Michelle Falzon, a Voice123 voice talent and coach, was hired to work at Voice123 last month. When such a thing happens, as it did to many of us, we have to ask the question after a month, “SO! What do you think of the view from the other side?”. Indeed, getting a view of the bigger picture, where you see what all voice talent and voice seekers say, can be eye-opening and a bit of a shock.
I asked Michelle this question last week:
“If you could say anything to voice talent after one month here, to let them know what shocked you the most, and then help voice talent with your newly discovered knowledge, what would it be?”.
She replied to me:
“The biggest shock for me, to be honest, is how sensitive people are to a critique or rejection. I know being rejected is not a great experience. I am a voice talent myself and have used Voice123 for several years. I really can sympathize. No one likes to be told, “We cannot accept it” or “We have chosen someone else . Sorry.” These responses don’t leave me feeling warm and fuzzy either, BUT as a voice talent, you need to take the good with the bad. You win some. You lose some. That being said, how you RESPOND to rejection is really important for several reasons:
1) Refusing to see that you need to change prevents you from actually changing! How will you ever improve if you don’t listen to critique? When someone critiques you or rejects you, look at the situation with an open mind. Do they have a point? Can you to take the advice or experience and use it to better yourself? Many people immediately get defensive and close themselves up, refusing to take in information that could truly help them in the future. Sure, sometimes people will be jerks, and you can disregard those people, but don’t disregard someone who is just trying to help, or get mad at someone who just happened to pick someone else for a gig. Look at the situation with an open mind and be willing to change, if necessary. (I believe Michelle is referring here to the Quality Assurance process behind voice demos on Voice123)
2) Be careful of the hidden messages you send to people, based on how you react to things. You never know who is on the other end of an email. I can tell you though…It is an actual person. Yes, a human being! When working online, it is easy to dehumanize others because you aren’t looking at them. You aren’t dealing with them face-to-face. You hit send and assume your reply falls into oblivion. It doesn’t though. I have already witnessed jobs and opportunities lost due to unprofessional responses, usually just due to misunderstandings that, if handled differently, would have had a better outcome for all involved. It happens more than I ever could have imagined. Really! Everyday! No joke! As I watch it happen now from this side as a talent, I feel like someone witnessing a bad car accident. You want to help, but it is too late and you just hope no one gets hurt.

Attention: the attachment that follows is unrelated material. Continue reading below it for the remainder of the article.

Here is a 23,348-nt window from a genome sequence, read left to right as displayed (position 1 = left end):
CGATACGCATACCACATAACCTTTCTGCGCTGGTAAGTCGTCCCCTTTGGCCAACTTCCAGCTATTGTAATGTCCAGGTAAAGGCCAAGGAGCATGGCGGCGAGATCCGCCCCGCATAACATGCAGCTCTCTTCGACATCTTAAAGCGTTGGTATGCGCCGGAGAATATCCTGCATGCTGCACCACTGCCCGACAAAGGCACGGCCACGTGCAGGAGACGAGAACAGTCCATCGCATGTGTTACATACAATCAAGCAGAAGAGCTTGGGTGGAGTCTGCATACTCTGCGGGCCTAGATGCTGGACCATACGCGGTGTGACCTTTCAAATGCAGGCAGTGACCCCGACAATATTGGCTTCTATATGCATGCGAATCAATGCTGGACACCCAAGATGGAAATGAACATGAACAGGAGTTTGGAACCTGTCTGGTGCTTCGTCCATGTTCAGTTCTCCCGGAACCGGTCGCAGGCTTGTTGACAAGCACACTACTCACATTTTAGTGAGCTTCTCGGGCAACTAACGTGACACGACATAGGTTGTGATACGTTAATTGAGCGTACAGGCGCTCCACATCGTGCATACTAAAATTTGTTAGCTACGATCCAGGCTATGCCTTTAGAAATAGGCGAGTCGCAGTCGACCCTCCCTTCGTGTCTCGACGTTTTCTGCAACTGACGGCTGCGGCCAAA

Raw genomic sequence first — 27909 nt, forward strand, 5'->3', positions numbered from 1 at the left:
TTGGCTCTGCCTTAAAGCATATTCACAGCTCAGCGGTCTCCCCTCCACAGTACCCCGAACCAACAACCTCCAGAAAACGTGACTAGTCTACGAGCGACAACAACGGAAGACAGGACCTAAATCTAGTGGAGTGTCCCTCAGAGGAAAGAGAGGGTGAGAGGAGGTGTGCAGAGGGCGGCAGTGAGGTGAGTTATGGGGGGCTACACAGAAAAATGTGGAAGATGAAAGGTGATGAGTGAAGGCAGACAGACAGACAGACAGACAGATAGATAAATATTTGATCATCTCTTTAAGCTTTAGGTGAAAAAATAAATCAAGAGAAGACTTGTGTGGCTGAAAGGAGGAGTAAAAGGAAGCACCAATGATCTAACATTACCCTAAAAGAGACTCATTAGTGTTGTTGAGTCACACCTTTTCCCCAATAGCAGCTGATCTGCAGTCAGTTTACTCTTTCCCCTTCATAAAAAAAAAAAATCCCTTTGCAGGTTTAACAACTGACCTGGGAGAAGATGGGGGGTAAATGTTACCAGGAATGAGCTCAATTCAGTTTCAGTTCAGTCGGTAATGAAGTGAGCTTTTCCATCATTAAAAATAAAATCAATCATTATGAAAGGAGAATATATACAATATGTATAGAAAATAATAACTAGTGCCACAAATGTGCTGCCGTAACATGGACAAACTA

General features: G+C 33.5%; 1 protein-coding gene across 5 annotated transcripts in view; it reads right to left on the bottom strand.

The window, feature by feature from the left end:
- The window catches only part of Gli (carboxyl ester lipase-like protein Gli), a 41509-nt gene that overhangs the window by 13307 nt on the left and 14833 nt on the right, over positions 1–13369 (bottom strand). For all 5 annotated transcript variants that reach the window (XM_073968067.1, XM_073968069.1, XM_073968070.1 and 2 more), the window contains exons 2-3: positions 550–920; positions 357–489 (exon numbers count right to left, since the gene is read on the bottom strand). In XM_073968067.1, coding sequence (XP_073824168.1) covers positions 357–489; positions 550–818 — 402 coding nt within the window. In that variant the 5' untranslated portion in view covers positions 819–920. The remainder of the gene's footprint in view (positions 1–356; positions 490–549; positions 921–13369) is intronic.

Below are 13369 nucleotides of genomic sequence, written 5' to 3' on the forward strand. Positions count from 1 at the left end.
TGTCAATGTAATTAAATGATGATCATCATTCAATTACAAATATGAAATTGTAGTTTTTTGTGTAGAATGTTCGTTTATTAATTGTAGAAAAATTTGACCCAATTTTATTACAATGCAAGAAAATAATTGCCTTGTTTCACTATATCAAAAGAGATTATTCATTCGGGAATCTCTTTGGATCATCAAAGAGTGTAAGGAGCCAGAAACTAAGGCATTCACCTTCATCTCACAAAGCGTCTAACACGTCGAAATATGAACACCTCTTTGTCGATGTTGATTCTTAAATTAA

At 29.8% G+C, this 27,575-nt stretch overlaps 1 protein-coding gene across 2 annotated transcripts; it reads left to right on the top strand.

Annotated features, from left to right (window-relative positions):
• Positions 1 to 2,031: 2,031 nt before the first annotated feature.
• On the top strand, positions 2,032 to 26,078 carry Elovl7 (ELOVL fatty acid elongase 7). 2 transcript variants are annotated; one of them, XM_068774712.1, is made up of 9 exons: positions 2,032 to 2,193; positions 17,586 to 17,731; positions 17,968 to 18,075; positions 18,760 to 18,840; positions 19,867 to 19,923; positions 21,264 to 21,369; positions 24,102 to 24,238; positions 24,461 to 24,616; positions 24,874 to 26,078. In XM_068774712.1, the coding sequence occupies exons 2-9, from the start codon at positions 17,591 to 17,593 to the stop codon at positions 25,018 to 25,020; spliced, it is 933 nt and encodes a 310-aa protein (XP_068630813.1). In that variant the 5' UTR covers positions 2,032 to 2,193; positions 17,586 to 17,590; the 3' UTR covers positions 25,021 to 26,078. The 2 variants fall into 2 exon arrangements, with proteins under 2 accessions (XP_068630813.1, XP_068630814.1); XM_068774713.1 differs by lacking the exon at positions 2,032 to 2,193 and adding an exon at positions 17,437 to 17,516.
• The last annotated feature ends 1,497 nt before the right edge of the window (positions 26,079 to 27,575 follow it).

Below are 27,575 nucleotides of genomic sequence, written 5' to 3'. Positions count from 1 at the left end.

3) Getting upset over things you haven’t fully understood yet. I am guilty of this, too. I have made a conscious effort to stop doing it. We see something we don’t like, get a gut feeling about it, and run away with our assumptions, fully loaded and ready to fire back at clients. NEVER respond to anything when you are emotional about it. It clouds your ability to see the situation for what it really is. Believe me, it usually isn’t as bad as you originally thought.
How does this apply to online voice-casting? In the following ways:
- Believing that “Not Likely” is a personal attack and that they hate you. Many times it just means that you weren’t the best choice for that particular project. However, if you do get many low ratings, then maybe you need to check your audio quality? You would be surprised at the number of submissions that contain excessive amounts of echo and hiss. If that is an issue for you and it gets ignored, you won’t book work. It isn’t a problem that can’t be fixed though. There are plenty of resources out there. Just ask, and we will point you in the right direction. We want you to be successful.
- Assuming someone is trying to rip you off, when they aren’t. I don’t mean to say that you shouldn’t be cautious. You absolutely should research every project details page. But that doesn’t mean you should attack people and assume your suspicions are reality. Now, of course, if you get one of those emails that say, “Hey, you’ve inherited 8 million dollars from a relative you didn’t even know!” Then, yes, you are being ripped off. BUT, if someone emails you and wants an audition without a watermark, 99% of the time, they aren’t trying to steal your work. If you have any doubt, check their voice-seeker stats. Seekers who abuse Voice123 aren’t allowed to hang around. If you ever do have a problem with a seeker, let us know. We won’t ignore it.
- Assuming that Voice123 is full of low-ballers. Yes, there are some clients that post projects with ridiculously low budgets. Conversely, there are just as many projects nowadays with budgets that are way higher than anything I have ever seen. Voice123 doesn’t have the same projects we saw back in 2005. It has changed in the last 5 years. You, the talent, teach seekers what is acceptable. If they post a project with a super low budget, don’t audition for it. When they come back to Voice123, and ask me, “Hey, why didn’t anyone respond?”…we tell them “You are well below standard rates.”…their response is usually “Oh! I didn’t know any better!”.”
Michelle Falzon is the voice of Shakeweight, a job she booked through Voice123 several years ago, and a skilled online professional. We hope her new insight sheds some light on some of the inner-workings, which you can use for your online career!
Any questions for Michelle? Let her know!